Home Sustainability Food Security Crown Flour Mill Joins Global Efforts to Curb Malnutrition

Crown Flour Mill Joins Global Efforts to Curb Malnutrition


Large-scale food fortification is an essential action to reduce micronutrient deficiencies in Africa. To unlock the full potential of fortification, the private sector needs broader partnerships to foster investments in food processing technology and infrastructure as well as to drive consumer education.

This was the submission of Ashish Pande, the Managing Director of Crown Flour Mill (CFM) Limited, an Olam Group Company in Nigeria, during a virtual high-level consultation organized by the Government of Côte d’Ivoire and the United Nations World Food Programme (WFP), through the Regional Centre of Excellence against Hunger and Malnutrition (CERFAM), on September 2 and 3, 2021.

The high-level consultation, with the theme “Food fortification: which dietary approach to reduce micronutrient deficiencies in Africa?”, brought together representatives from governments, regional and sub-regional organizations, the African Union, development partners, control and regulatory agencies, the private sector, academia, civil society organizations, food systems’ experts and key players working in the field of nutrition in Africa.

The event aimed to collate and propose actionable interventions to governments and other key stakeholders to support the efforts of African countries to eliminate malnutrition from the continent.

Speaking about the roles of technological and financial partners in deepening the food fortification efforts in Africa, Pande said, “Acquiring the right food processing technology infrastructure as well as communicating and educating the importance of micronutrients and a healthy diet to key value chain players and especially, consumers will fast track the food fortification agenda on sub-regional and regional levels in Africa.”

He added, “Crown Flour Mill Limited, along with Technoserve and the Bill and Melinda Gates Foundation have developed a fully automated premix facility, which is first of any miller in West Africa.

“Our premix facility ensures the right quantity and quality of micronutrients, which conform with the required standards of the National Agency for Food and Drug Administration and Control (NAFDAC) and the International Organisation for Standardisation (ISO), are put in foods at the factory processing level.”

According to Pande, “In addition to ensuring our food processing standards match regulatory prescriptions, we conduct extensive consumer education initiatives, while also regularly working with bakers to familiarise them with food fortification technology for the nutritional benefit of the end consumers, via the Baking School initiative.”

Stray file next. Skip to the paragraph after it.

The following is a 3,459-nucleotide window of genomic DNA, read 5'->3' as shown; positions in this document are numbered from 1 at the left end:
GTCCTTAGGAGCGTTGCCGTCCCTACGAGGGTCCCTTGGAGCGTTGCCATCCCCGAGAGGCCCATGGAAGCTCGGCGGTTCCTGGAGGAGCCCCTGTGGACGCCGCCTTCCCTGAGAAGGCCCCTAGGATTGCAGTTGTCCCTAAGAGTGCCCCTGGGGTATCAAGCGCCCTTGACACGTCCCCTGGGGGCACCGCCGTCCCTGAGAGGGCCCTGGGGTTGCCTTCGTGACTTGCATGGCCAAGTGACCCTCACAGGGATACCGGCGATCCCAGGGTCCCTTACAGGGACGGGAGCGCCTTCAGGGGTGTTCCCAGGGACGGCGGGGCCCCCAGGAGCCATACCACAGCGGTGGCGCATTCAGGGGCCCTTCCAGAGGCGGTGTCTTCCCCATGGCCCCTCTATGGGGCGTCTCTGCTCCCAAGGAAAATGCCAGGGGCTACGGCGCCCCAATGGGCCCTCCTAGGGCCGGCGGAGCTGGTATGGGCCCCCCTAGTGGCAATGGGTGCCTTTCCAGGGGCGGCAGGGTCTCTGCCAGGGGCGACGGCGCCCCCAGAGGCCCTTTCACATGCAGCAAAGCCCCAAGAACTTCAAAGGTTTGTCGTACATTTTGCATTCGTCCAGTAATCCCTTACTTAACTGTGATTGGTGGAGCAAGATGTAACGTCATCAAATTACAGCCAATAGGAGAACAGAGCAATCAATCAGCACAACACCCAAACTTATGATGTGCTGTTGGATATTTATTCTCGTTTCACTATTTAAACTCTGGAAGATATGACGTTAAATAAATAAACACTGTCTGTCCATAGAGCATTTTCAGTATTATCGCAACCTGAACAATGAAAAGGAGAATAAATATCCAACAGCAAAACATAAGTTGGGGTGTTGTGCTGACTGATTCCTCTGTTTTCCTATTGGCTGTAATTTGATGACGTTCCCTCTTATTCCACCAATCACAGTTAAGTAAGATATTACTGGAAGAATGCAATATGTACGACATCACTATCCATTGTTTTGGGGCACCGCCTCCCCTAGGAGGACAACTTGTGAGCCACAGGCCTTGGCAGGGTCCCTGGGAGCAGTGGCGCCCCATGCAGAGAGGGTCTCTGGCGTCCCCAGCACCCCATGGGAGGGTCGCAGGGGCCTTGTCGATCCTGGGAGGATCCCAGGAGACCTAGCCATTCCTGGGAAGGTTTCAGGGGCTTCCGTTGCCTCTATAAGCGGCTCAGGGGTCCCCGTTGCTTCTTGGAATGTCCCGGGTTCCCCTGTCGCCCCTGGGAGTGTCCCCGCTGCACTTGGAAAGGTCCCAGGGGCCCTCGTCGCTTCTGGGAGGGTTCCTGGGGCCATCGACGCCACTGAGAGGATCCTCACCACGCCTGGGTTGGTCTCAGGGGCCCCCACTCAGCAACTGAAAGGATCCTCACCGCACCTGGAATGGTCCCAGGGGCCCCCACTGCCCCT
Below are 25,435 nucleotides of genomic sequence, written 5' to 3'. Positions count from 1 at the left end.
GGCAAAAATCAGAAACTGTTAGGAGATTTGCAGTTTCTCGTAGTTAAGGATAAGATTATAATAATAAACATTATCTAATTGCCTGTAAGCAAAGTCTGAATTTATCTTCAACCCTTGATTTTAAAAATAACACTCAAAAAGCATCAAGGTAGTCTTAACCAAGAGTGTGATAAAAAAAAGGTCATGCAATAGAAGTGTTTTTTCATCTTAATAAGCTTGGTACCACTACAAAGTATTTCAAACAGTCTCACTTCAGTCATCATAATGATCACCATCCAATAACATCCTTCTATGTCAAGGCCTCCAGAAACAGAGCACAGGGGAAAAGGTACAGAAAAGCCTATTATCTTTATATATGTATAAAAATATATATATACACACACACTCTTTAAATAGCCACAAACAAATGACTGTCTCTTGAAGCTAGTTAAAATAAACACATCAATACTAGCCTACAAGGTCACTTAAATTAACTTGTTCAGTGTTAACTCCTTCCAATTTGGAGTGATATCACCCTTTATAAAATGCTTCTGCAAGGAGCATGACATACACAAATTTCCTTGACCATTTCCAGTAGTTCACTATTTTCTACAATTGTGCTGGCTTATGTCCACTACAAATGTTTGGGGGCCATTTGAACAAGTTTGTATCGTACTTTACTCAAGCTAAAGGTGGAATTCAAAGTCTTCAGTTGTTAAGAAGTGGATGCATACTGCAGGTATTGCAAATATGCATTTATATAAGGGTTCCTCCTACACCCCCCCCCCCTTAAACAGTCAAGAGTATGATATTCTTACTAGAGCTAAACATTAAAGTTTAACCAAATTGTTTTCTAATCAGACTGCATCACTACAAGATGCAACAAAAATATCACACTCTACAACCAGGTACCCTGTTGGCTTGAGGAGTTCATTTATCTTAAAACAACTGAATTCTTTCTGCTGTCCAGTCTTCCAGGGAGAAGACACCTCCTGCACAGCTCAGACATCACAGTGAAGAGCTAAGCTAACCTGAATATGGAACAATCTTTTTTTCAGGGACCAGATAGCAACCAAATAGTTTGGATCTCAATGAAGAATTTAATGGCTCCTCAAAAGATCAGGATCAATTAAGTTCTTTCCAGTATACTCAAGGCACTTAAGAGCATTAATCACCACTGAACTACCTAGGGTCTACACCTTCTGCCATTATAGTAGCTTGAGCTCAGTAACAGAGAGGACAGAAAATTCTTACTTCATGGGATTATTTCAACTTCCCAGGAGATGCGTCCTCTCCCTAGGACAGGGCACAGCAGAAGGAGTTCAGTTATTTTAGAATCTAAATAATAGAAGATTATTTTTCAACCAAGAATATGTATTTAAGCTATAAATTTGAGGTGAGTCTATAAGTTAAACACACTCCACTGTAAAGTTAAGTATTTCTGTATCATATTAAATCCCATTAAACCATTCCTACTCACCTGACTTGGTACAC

He explained that CFM works with leading international agencies to continuously improve its food processing methodologies in line with global best practices and the various international food fortification and affordability agendas such as the African Union’s Agenda 2063, the Malabo Declaration on Accelerated Agricultural Growth and Transformation for Shared Prosperity and Improved Livelihoods, the Africa Regional Nutrition Strategy 2015-2025, and the 2030 Agenda of the United Nations, particularly the Sustainable Development Goal 2, amongst others.

Pande was a panelist at Session 8 of the high-level food fortification consultation webinar titled “Technological and Financial Partners Commitment to Food Fortification in Africa”. The panel, which was moderated by Dr Rolf Klemm, the Vice President of Nutrition at the Helen Keller International, also had as panelists Martin Fregene, the Director of Agriculture and Agro-Industry at the African Development Bank; Shawn Baker, the Chief Nutritionist at the United States Agency for International Development (USAID); and Yannick Foing, the Global Director of DSM’s Nutrition Improvement Unit.

Participants at the webinar agreed that scaling-up food fortification and diet diversification supplementation needs the support of wider advocacy and partnership strategies.

In addition to flour, the fortification of other staple foods, particularly rice, will be needed to end hidden hunger and achieve SDG 2 on the continent.

They emphasized the importance of strategic national & regional policies, and effective regulatory frameworks as critical drivers of food fortification globally.